JONES (12/6/16): Good evening. I'm Van Jones. I want to welcome you to The Messy Truth."I'm a strong Democrat," Jones then said. He proceeded to explain what he thinks is wrong with Us.
Now, look, it's been one month, a whole month, since the election night and it still feels nearly impossible to have productive conversation with the other side.
You know who I'm talking about, OK?
We're still acting like one side is always right and the other side is always wrong. One side is grounded in truth and reason and, you know, good common sense, and the other side is insane and delusional, OK?
And now both sides have been guilty of doing this. I've been personally guilty of doing this. You have probably been guilty of doing this.
But look, this is America. At some point, we have got to do better, all right?
So we're here tonight and we're just going to try to get real. Neither side has all the answers. Nobody is perfect. And the real truth, when you get down to it, is almost always messy.
For instance, let's just get messy here for a second. I think both political parties need to take a good long look in the mirror, because right now, they both kind of suck. Let's just be honest.
Right now, both parties kind of suck.
Now, I'll start with us. Let's—I'll start with Us.
In our view, Jones fell well short of nailing the actual problem. That said, he was headed in a useful direction, as was Kevin Drum in this December 9 post.
Drum was responding to Paul Krugman's latest lament about a claim Krugman finds puzzling. Drum responded to this part of what Krugman had written that day:
KRUGMAN (12/9/16): Do the liberals sneer at the Joe Sixpacks? Actually, I’ve never heard it—the people I hang out with do understand that living the way they do takes a lot more money and time than hard-pressed Americans have, and aren’t especially judgmental about lifestyles. But it’s easy to see how the sense that liberals look down on regular folks might arise, and be fanned by right-wing media.Do liberals sneer at working-class whites? Krugman still seemed to think that those working-class whites are just imagining things, as he had explicitly said in an earlier column.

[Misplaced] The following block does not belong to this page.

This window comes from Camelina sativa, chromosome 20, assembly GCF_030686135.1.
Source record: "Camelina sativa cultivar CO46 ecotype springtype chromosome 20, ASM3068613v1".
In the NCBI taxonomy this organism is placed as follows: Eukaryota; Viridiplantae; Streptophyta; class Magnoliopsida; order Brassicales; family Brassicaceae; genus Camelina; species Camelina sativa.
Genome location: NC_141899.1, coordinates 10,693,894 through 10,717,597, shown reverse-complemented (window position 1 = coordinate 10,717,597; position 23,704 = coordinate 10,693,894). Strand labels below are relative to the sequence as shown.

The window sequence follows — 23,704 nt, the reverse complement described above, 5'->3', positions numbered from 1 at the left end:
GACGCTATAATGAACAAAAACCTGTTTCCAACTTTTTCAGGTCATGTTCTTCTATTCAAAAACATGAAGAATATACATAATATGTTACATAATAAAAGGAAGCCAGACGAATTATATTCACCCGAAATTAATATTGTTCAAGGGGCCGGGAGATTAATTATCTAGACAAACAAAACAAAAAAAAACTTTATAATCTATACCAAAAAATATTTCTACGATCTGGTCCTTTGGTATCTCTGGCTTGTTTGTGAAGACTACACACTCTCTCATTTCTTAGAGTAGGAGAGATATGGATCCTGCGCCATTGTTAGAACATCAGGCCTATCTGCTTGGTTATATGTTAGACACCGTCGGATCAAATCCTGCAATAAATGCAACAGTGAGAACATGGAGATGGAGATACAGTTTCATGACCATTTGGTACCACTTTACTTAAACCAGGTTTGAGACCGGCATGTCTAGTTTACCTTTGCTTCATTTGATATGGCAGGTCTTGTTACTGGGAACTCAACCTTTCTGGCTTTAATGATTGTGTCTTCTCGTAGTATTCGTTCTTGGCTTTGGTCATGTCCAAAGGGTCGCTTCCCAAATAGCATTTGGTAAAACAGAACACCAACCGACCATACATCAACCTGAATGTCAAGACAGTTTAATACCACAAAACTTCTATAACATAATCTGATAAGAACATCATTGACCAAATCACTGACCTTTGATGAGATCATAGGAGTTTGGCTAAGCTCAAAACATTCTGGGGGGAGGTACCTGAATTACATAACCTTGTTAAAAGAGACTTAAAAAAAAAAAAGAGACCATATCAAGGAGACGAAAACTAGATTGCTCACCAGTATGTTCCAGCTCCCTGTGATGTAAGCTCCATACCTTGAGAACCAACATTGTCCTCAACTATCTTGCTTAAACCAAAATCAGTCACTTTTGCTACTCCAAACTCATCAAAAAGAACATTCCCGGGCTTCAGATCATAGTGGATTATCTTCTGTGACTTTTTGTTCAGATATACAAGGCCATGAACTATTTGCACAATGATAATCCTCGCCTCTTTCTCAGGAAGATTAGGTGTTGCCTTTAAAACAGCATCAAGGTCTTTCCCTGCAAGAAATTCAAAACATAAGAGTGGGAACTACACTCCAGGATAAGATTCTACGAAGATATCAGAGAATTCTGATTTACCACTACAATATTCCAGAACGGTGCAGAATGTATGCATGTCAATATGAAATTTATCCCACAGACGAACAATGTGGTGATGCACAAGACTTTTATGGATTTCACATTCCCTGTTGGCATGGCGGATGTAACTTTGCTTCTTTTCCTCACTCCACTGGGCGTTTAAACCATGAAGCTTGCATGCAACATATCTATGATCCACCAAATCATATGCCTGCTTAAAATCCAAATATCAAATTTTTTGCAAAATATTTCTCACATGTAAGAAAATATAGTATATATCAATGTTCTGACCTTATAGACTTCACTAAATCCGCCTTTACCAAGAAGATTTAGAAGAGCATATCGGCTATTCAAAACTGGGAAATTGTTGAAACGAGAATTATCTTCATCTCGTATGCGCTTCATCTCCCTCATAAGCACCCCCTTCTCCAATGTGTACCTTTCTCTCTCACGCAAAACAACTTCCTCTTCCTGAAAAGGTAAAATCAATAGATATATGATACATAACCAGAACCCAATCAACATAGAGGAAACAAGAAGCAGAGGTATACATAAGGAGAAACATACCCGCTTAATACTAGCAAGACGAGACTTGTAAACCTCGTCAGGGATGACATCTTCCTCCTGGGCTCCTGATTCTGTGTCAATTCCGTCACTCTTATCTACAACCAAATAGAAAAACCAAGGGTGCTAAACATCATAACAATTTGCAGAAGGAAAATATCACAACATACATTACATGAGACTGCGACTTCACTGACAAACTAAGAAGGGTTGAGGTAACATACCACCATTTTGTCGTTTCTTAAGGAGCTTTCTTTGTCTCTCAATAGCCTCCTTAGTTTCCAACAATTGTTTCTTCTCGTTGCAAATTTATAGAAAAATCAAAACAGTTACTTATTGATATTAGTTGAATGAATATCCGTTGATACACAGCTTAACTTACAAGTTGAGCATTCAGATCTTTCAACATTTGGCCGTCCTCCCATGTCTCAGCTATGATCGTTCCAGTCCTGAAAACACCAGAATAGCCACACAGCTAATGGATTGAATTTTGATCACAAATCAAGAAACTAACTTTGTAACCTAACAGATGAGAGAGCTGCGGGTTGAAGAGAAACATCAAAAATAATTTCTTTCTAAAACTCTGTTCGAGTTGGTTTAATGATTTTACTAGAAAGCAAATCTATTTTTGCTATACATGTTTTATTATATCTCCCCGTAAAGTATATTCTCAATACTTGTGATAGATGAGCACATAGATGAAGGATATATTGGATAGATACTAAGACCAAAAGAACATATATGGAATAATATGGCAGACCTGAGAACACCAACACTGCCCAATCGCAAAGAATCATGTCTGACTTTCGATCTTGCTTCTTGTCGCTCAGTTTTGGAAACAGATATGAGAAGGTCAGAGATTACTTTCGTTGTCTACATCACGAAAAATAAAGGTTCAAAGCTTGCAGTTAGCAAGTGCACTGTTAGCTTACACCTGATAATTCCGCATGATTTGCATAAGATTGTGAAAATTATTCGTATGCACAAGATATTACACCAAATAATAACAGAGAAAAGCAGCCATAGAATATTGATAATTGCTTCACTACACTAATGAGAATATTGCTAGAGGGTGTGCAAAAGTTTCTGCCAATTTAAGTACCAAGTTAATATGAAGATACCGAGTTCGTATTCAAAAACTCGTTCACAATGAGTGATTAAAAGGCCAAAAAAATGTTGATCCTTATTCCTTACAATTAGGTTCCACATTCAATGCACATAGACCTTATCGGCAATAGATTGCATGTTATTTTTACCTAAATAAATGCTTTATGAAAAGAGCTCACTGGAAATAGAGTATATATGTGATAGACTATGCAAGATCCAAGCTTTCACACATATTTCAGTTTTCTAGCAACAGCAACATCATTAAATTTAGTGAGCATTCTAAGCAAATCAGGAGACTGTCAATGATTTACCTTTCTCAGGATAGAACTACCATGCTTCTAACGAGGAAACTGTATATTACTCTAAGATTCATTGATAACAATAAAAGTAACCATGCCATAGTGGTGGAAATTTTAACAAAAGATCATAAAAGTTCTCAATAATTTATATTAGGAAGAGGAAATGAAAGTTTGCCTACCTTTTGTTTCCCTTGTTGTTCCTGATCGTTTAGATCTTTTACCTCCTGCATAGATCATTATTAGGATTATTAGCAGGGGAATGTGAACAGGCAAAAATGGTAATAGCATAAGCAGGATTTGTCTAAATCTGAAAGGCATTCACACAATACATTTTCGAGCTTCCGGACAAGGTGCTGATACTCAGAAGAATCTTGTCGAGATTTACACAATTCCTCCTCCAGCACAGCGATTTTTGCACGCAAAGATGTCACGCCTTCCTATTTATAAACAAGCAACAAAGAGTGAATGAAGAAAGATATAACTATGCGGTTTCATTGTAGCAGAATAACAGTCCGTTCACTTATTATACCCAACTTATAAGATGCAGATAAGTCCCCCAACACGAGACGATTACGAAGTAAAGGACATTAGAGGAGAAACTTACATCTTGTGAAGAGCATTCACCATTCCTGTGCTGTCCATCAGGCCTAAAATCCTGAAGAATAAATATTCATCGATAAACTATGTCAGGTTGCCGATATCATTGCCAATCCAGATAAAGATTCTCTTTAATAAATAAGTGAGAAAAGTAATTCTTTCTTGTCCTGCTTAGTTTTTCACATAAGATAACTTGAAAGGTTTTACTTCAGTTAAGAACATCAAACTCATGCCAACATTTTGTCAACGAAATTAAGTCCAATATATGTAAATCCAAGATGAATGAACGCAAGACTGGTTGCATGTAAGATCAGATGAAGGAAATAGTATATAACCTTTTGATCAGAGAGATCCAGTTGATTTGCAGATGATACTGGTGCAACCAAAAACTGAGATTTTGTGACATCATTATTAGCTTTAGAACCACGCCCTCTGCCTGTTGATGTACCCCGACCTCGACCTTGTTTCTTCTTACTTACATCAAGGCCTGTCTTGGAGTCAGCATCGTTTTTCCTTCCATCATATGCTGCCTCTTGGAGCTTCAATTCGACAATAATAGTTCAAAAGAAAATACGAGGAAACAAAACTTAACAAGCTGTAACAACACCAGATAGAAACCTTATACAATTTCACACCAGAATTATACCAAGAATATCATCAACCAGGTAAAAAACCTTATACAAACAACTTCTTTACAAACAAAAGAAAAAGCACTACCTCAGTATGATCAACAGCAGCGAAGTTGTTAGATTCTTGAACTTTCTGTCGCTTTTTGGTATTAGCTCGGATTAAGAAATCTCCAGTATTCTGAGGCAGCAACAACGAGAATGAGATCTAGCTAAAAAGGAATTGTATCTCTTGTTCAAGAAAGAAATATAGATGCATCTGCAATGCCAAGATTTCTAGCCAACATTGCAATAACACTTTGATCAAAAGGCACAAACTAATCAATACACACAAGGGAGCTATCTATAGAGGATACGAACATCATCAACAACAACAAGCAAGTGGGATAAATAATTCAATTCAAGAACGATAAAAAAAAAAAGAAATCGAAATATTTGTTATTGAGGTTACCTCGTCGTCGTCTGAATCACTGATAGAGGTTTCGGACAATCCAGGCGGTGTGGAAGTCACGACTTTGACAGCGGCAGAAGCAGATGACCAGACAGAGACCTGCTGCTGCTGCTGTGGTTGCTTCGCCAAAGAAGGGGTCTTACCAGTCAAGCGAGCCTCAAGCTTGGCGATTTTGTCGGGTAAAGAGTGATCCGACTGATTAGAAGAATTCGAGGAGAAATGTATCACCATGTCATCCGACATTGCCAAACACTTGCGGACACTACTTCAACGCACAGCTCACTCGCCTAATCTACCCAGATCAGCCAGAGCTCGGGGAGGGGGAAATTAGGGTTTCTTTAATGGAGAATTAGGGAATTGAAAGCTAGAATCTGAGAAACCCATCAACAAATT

Do we liberals sneer at The Others? Beyond that, is it possible that part of the problem with our failing culture could somehow lie with Us?
Drum rolled his eyes at Krugman's naivete concerning this fairly obvious point. In turn, we rolled our eyes a tiny bit at Drum. He said we liberals do tend to sneer at The Others a bit. But we thought he ducked the real nature of the problem—and in comments, his readers seemed completely unable to come to terms with the way We roll.
Does part of our problem lie with Us? Have we liberals played a role in the disastrous failure of our broken political culture? We think the answer is blatantly yes. We also think that we the liberals have a very hard time bringing this state of affairs into focus.
We'll ponder this puzzle all week. But no, it isn't because we mock Those People for enjoying fast food!
Can we grasp what it actually is? In our view, it seemed that Drum's commenters couldn't.
Krugman thinks it's all a dream! Might our team have a long way to go?
Tomorrow: What the rustics said